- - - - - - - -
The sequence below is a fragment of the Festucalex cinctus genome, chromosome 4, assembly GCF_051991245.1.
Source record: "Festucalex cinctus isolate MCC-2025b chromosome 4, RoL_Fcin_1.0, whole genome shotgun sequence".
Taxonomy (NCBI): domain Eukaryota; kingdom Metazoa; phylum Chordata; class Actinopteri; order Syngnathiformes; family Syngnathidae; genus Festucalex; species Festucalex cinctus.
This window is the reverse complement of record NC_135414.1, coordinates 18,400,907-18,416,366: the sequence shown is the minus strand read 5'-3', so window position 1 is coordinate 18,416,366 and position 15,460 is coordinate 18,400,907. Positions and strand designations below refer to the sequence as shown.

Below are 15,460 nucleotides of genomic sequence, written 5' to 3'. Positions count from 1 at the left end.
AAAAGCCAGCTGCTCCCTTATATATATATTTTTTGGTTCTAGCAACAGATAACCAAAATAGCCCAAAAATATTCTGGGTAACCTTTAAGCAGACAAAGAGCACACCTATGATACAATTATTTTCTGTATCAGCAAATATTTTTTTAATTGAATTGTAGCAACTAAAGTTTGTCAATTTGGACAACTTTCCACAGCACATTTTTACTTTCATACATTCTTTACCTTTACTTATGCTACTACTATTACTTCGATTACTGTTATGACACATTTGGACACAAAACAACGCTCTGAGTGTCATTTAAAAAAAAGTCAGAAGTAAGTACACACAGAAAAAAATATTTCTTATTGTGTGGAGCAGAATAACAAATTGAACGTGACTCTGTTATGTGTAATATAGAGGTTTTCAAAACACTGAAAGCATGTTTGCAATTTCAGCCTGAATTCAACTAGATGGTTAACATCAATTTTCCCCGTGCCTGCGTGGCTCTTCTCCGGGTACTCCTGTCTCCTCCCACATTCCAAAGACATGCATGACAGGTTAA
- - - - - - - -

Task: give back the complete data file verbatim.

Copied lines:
The sequence below is a fragment of the Festucalex cinctus genome, chromosome 4, assembly GCF_051991245.1.
Source record: "Festucalex cinctus isolate MCC-2025b chromosome 4, RoL_Fcin_1.0, whole genome shotgun sequence".
Taxonomy (NCBI): domain Eukaryota; kingdom Metazoa; phylum Chordata; class Actinopteri; order Syngnathiformes; family Syngnathidae; genus Festucalex; species Festucalex cinctus.
This window is the reverse complement of record NC_135414.1, coordinates 18,400,907-18,416,366: the sequence shown is the minus strand read 5'-3', so window position 1 is coordinate 18,416,366 and position 15,460 is coordinate 18,400,907. Positions and strand designations below refer to the sequence as shown.

Below are 15,460 nucleotides of genomic sequence, written 5' to 3'. Positions count from 1 at the left end.
AAAAGCCAGCTGCTCCCTTATATATATATTTTTTGGTTCTAGCAACAGATAACCAAAATAGCCCAAAAATATTCTGGGTAACCTTTAAGCAGACAAAGAGCACACCTATGATACAATTATTTTCTGTATCAGCAAATATTTTTTTAATTGAATTGTAGCAACTAAAGTTTGTCAATTTGGACAACTTTCCACAGCACATTTTTACTTTCATACATTCTTTACCTTTACTTATGCTACTACTATTACTTCGATTACTGTTATGACACATTTGGACACAAAACAACGCTCTGAGTGTCATTTAAAAAAAAGTCAGAAGTAAGTACACACAGAAAAAAATATTTCTTATTGTGTGGAGCAGAATAACAAATTGAACGTGACTCTGTTATGTGTAATATAGAGGTTTTCAAAACACTGAAAGCATGTTTGCAATTTCAGCCTGAATTCAACTAGATGGTTAACATCAATTTTCCCCGTGCCTGCGTGGCTCTTCTCCGGGTACTCCTGTCTCCTCCCACATTCCAAAGACATGCATGACAGGTTAA